In addition, building a more inclusive campus, with spaces where you can hear from diverse perspectives, will lead to better learning environments inside and outside of the classroom.
It is true that each of us comes to the conversation about inclusion & belonging with a unique perspective and set of experiences. Some of us are well-versed in these concepts and have even led initiatives to promote greater inclusion in our home communities or schools. For others of us, these are new, and perhaps uncomfortable, ideas. We designed this Initiative knowing that people with varying levels of fluency on these topics would participate.
For example, the Initiative offers four video collections, each tailored to a different interest and experience level. Of course, direct engagement on these issues is valuable, so if you participate in a workshop, we encourage you to be in dialogue with your peers across differences, including varying levels of knowledge and experience. This type of communication is at the heart of inclusion & belonging.
You need to complete only one option to fulfill your requirement, and you can choose the options and topics that appeal to you most. If you want to do more, that’s great! You may complete as many options as you wish.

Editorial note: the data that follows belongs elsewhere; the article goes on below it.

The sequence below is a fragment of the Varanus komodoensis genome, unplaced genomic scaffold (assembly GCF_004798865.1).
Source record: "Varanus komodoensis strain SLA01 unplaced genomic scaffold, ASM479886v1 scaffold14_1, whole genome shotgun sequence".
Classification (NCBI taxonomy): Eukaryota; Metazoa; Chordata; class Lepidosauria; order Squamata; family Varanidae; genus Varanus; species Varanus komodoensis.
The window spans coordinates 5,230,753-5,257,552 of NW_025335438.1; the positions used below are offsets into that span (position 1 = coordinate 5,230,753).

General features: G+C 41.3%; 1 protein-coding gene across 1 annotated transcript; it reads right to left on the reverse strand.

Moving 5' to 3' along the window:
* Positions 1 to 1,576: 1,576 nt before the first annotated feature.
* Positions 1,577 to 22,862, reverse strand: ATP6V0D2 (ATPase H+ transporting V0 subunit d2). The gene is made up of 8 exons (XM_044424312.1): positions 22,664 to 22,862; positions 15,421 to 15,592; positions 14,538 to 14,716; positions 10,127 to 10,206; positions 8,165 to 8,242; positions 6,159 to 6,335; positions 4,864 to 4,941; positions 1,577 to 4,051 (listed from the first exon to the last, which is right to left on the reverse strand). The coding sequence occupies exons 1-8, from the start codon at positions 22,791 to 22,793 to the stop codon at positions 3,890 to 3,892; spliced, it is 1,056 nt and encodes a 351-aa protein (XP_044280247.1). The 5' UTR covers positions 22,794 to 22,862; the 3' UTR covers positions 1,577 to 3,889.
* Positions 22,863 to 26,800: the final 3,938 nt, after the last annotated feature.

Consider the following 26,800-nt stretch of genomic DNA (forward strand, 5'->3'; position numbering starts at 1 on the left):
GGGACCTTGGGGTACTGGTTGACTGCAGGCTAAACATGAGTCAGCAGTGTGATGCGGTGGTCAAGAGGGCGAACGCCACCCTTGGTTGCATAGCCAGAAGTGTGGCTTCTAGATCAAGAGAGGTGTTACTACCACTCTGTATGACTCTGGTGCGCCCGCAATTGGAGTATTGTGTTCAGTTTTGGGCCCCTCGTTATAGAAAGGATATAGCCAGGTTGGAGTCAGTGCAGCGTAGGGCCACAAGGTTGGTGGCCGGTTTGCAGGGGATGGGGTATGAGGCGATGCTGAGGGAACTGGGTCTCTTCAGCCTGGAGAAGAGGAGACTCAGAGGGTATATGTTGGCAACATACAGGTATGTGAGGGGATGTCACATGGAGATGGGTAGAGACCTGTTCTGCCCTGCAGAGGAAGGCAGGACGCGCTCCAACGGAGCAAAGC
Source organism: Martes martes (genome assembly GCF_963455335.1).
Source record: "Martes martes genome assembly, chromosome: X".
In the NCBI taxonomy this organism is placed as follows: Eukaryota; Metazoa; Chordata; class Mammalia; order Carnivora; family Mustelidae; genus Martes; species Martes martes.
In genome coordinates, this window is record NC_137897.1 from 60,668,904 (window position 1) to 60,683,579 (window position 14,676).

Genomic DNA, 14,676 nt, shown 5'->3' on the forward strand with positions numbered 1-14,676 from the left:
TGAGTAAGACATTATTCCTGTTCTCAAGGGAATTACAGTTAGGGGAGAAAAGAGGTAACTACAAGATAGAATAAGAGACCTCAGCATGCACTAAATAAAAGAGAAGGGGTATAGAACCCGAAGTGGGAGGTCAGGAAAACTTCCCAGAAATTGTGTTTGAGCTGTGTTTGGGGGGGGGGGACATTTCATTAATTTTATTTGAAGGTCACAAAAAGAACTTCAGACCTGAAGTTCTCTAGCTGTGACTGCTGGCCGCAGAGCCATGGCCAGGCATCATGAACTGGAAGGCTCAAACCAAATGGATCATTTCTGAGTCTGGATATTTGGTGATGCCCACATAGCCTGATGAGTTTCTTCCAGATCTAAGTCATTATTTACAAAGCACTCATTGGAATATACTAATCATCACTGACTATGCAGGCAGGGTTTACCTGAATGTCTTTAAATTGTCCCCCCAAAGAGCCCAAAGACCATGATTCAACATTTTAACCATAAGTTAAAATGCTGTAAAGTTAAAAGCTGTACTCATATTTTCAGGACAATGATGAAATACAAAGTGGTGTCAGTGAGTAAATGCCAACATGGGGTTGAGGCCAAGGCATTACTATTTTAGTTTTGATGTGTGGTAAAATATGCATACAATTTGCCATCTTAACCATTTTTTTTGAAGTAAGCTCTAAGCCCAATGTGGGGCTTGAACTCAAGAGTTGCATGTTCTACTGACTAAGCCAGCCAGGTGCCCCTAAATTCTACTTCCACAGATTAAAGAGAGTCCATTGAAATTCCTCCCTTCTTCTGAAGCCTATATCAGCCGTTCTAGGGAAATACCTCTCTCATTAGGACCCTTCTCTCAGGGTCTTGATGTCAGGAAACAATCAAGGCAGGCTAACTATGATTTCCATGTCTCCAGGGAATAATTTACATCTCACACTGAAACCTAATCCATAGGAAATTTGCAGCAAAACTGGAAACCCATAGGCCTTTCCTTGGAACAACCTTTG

You must complete both the Sexual Respect and Inclusion & Belonging components of the Community Citizenship Initiative. Upon successful completion of each module, you will receive a confirmation email.
Please note: Depending on which option you take, the confirmation email may take up to two business days.
The pre-orientation tutorial introduces policies, values and resources at the University. This Initiative asks us to more deeply reflect on the values of inclusion, belonging and community citizenship and to consider how they our impact daily encounters across the University.